Tony Fyler gets his rocks off.
Something weird is happening to fandom.
Series 9 is doing things so right, it’s converting long-suffering Classic fans into admitting they really like the show again. Whereas the grumpy Doctor they were promised in Series 8 actually left many Classic fans wavering, the Keith Richards Doctor, along so far with tighter writing and the feel of Classic Who with a New Who style, seems to be floating the boats of even the long-jaded Moffat-haters across the mystery that is the internet. Sure, there are handfuls of people who are losing their sonic screwdrivers over the ‘coolification’ of the Grumpy Doctor – who think the sonic shades suck and the guitar’s just silly – but if you know anything about fandom, the first rule is that somebody will reliably be found who hates everything. The rest of the world though seems to have clicked with this series more already than some of it did during the whole of Series 8.
Way back at the Deep Breath premiere, I fell in love with the spikiness of the Twelfth Doctor and I’ve been waiting for the world to come properly round since then. The only thing that really worried me at that premiere was the version of the theme they chose, which to me sounded a bit weak and treble-rich, given the grumpier grown-up Doctor and the impressive new take on the title sequence.
Full disclosure – I came into Who fandom with Destiny of the Daleks, so while my first version of the theme is the classic mysterious Fourth Doctor version, the version that marked my most ardent fan years was Peter Howell’s screaming, threatening, bass-heavy version that punched you right in the ears every week and told every non-fan to shut the hell up, because this was your time now. So there’s every possibility I’m biased in favour of harder, more rock-sounding versions of the theme. I distinctly remember watching the first episode of Trial of a Timelord, opening up with Dominic Glynn’s stripped back, twangly version of the theme, and thinking ‘That’s not the actual theme they’re going with, surely? That would have its lunch money stolen by the Peter Howell version.’ That’s not a concern with the majority of the pre-Howell versions (let’s not talk about the Delaware version, shall we, that way leads only to pain and spangliness), because they all have that bassline, and from 1967 on, there’s a certain slamming into gear feeling about that bassline, rather than the more ambling ‘we’ll find it in a moment’ version of the spectacular original. The Trial version was the first that felt too weak to support the ambition of Doctor Who. Even Keff McCullough’s Seventh Doctor version gave us a punch and a scream and a ‘hellyeah, we’re on our way’ vibe. The Eighth Doctor’s TV theme was a bit Star Trek, a big grown-up and proper and orchestral to ever find its way into the heart, and again, its bassline was about as rock and roll as the Simpsons’ theme.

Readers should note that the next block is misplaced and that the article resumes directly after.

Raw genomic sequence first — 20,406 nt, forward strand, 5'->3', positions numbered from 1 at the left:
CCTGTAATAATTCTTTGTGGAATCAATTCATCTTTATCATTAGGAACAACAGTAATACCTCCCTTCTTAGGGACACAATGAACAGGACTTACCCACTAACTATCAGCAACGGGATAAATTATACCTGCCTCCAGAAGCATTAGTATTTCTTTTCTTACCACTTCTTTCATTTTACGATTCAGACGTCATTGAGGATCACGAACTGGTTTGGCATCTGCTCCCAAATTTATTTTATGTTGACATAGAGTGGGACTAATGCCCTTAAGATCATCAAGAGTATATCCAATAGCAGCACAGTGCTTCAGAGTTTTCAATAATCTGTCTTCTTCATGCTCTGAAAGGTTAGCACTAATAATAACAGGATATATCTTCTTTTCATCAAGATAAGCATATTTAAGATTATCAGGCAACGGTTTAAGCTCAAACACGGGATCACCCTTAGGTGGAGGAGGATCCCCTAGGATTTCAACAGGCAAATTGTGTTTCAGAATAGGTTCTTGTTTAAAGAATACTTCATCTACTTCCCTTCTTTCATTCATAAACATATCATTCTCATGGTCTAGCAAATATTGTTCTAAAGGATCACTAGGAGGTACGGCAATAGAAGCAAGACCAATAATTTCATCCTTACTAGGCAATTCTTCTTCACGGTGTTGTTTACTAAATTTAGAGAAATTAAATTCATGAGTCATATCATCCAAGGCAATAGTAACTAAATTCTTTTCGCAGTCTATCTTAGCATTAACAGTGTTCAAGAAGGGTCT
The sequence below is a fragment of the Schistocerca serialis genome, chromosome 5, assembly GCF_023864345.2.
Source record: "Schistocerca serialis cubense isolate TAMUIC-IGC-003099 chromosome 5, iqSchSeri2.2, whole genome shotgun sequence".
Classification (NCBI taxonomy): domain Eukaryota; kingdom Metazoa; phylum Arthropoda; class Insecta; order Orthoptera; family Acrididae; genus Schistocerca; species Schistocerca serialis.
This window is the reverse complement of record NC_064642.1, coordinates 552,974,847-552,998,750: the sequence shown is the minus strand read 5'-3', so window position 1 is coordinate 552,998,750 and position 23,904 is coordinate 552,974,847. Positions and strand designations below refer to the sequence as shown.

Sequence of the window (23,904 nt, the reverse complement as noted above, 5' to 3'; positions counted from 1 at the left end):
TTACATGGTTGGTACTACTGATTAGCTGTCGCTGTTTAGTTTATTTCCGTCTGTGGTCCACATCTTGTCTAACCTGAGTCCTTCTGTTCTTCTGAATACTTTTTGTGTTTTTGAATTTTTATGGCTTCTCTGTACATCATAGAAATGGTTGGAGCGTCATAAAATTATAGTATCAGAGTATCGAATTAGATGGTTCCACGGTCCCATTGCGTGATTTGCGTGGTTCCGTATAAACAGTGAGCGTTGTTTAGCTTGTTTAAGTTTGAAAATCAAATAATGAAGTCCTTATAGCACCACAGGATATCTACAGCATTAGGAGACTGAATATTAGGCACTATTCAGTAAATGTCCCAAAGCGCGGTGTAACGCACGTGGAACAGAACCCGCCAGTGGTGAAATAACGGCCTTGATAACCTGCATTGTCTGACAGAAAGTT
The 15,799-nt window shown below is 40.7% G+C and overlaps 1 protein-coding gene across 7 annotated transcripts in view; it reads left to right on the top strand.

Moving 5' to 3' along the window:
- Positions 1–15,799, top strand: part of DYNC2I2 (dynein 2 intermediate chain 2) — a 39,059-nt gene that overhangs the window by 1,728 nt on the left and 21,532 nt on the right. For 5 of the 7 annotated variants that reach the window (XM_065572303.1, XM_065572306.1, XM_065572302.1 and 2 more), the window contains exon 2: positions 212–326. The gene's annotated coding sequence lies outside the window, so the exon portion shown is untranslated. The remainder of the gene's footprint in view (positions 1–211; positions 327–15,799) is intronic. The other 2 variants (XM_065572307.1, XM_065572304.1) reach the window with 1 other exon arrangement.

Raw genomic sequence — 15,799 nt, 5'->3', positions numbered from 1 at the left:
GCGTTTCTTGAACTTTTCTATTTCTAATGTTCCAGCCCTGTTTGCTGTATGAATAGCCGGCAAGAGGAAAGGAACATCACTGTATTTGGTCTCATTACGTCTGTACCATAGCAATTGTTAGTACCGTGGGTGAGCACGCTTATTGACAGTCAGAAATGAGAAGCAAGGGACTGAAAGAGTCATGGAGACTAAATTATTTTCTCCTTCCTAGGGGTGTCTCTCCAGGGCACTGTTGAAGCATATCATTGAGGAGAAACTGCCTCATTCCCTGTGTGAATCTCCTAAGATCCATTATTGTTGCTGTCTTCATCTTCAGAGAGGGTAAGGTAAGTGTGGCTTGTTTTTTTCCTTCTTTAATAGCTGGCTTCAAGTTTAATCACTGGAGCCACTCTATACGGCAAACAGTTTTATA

Since the show came back in 2005, there have been various versions of the theme, some more whispery, some with more oomph, some with only the barest resemblance to the original tune (Matt Smith’s first version, I’m listening to you) – but nothing with quite that hard rock edge of Peter Howell’s masterly re-invention. The Capaldi version is not by any means a complete disaster – it gets the job done well enough. But I also remember sitting in the Deep Breath premiere thinking ‘Oh. They’ve gone a bit Glynny.” And so they had – when I got to hear it properly it improved massively, but it’s still always struck me as a little lacking in hard rock oomph.
Until now. The opening to Under The Lake made me and many other Classic fans sit up and prick up our ears. It was the regular theme...but rockier and more kickass. That bass beat. That strumming guitar. Ohhhh hellyeah, let me grab my sonic shades and let’s run off into time and space.
I’ve long forgotten the sweet sweet memory of hair, but it was all I could do to stop myself headbanging along with it.
What’s more, if the electric guitar is going to be the Twelfth Doctor’s ‘thing,’ – his set of spoons, his decorative celery, his cat badge or bow tie or long scarf (and why shouldn’t it be? We know Capaldi himself is a guitar fan and can play it), then why not finally have a 21st century theme arrangement that really rocks? If he’s going to swan around the universe in sonic shades – and why shouldn’t he? They make as much sense as a sonic screwdriver (to quote Captain Jack, ‘Who looks at a screwdriver and thinks “Oh that should be more sonic?”’) then let’s give this Keith Richards, David Bowie Doctor a properly kickass, rocking theme. To many fans, it’ll make not a jot of difference. To Eighties fans it will be a signal that good times are here again. And to the world it would be a sign of consistent branding and marketing strategy – the Doctor with his guitar, the theme screaming out in great bass-backed guitar riffs. Did I mention the oh hellyeah?
A rocking theme for a rocking Doctor. You know it makes sense.
To the Twittersphere, Who-fans!
Tony Fyler lives in a cave of wall-to-wall DVDs and Blu-Rays somewhere fairly
nondescript in Wales, and never goes out to meet the "Real People". Who,
Torchwood, Sherlock, Blake, Treks, Star Wars, obscure stuff from the
70s and 80s and comedy from the dawn of time mean he never has to. By
runs an editing house, largely as an
excuse not to have to work for a living. He's currently writing a Book.
With Pages and everything. Follow his progress at FylerWrites.co.uk